Only the exercise of conscience can make you free:
 
The reason those born slave-like submit to being enslaved in practice (either de facto, as in our corporate system, or de jure) is because no conscience forces them to fight. Nothing forces them to say, I’d rather die than submit to this wretched and ignoble existence.
 
Unfortunately this is all we see today in our political and media “leaders”, and even among most “activists”. The great revolutionary promise of the sovereign individual was supposed to be that freedom would transcend itself, that autonomous individuals, precisely because they so cherished this great gift of sovereignty, would assume the highest social responsibilities, since only in this way could they preserve and augment the aggregate freedom. The public freedom, the highest form of politics, should be the apotheosis of the human condition. This is the highest social manifestation of N’s will to power.
 
What went wrong? Concentrated wealth, especially the concentrations afforded by fossil fuels, machine technology, and the capitalist mode of organization, allowed the slave mentality (as slave to materialism, greed, powerlust) to hijack autonomy and debase it to sociopathy. Freedom degenerated to promiscuity. Liberty became license and the “right” to be a private vandal. Public, positive freedom was rejected and overridden by the bourgeois primacy of private subsistence. The citizen devolved into a consumer. the idealist prostituted himself to materialism. Every “promise” became a lie.
 
This decadent civilization has lost the ability to promise, has squandered it. There’s no legitimacy left, no authority. God is dead, religion, government, law, business, ideology, nationalism, tribalism….All debased beyond recognition; just hideous cackling caricatures of themselves in a haunted house of mirrors now in the process of burning down even as everyone still staggers about inside, laughing and crying, drunk.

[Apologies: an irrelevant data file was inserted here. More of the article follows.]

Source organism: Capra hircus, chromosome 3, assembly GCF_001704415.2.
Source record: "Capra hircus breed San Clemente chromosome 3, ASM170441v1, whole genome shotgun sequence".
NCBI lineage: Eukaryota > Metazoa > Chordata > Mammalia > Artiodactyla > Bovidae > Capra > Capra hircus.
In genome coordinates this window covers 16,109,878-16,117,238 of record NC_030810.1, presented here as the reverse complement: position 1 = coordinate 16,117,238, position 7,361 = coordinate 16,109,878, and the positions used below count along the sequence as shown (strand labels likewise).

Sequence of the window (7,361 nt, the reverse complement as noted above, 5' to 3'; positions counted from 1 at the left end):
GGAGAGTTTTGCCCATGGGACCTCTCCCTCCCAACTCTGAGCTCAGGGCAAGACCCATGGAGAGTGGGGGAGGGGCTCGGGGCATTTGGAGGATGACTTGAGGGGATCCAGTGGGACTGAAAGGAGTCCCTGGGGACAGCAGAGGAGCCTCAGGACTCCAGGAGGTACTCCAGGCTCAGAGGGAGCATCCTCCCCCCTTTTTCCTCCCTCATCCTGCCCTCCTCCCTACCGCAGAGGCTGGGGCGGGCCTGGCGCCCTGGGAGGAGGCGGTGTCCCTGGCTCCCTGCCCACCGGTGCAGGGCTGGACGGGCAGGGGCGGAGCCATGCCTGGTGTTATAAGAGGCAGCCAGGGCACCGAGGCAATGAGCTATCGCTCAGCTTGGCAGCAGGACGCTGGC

If we are ever to be able to promise again, we need a complete renewal, rebirth, renaissance. This will have to start with a new morality of mores.
 
The old civilization has been completely hollowed out by its rot. Its dollar and Predator Drone delusions still prop it up for the moment. But everything is decaying. That’s the only exponential curve still steepening. That’s the only debt curve still vibrant. Peak Oil and the end of exponential debt will only be the secular and physical confirmations of the great spriritual event: The immolation of the modernist “tribe” on the pyre of its own burning altar, upon which it stacked far too many sacrificial twigs.
 
What will it mean to start anew, as a new tribe? We can’t foresee the exact character of the new forms. These will no doubt be extemporaneously dictated by the tempo of the flames and the motions of those running through them.
 
But as we emerge, we’ll emerge with a new ritual, a new credo, a new way of living. This morality of mores will sing the song of the next circle of society and promise, debt and delight, responsibility and right, family and freedom, law and liberty.

4 Comments

  1. How do you know what it will look like if it’s going to be brand new?

    Comment by Yakkis — October 15, 2009 @ 3:48 am

  2. We don’t know yet. Part of the reason the people are still letting the banks push them around is that they haven’t started even trying to conceive a different world.

    But as they become educated that:

    1. Morally and spiritually, this is not a life fit for huamn beings;

    2. As a practical matter, economically and physically (oil, water, food production) this sytem cannot be sustained anyway;

    3. Politically, given sufficient will things can be changed, and we can take measures to ease the phase change to the radically different economy and civilization which resource and debt limits will inexorably impose, and which for us has to be a spiritual imperative as well;

    as these realizations take shape and people begin to organize, we’ll start to see the outlines of the forms of the next world.

    Today is N’s birthday, BTW. 165 years of good stuff.

    Comment by Russ — October 15, 2009 @ 4:27 am

  3. Wow. Powerful. And something I wish I read a long time ago for I was having similar thoughts in the past years. Let us forge ahead…

    Comment by Strieb Roman — May 26, 2011 @ 1:17 am

  4. […] in this transition?   I already offered a more optimistic commentary and aspiration in these two posts on Nietzsche’s essay. Now two years later I’m revisiting the question in greater depth, […]

    Pingback by Post-Morality, New Mores « Volatility — October 15, 2011 @ 9:00 am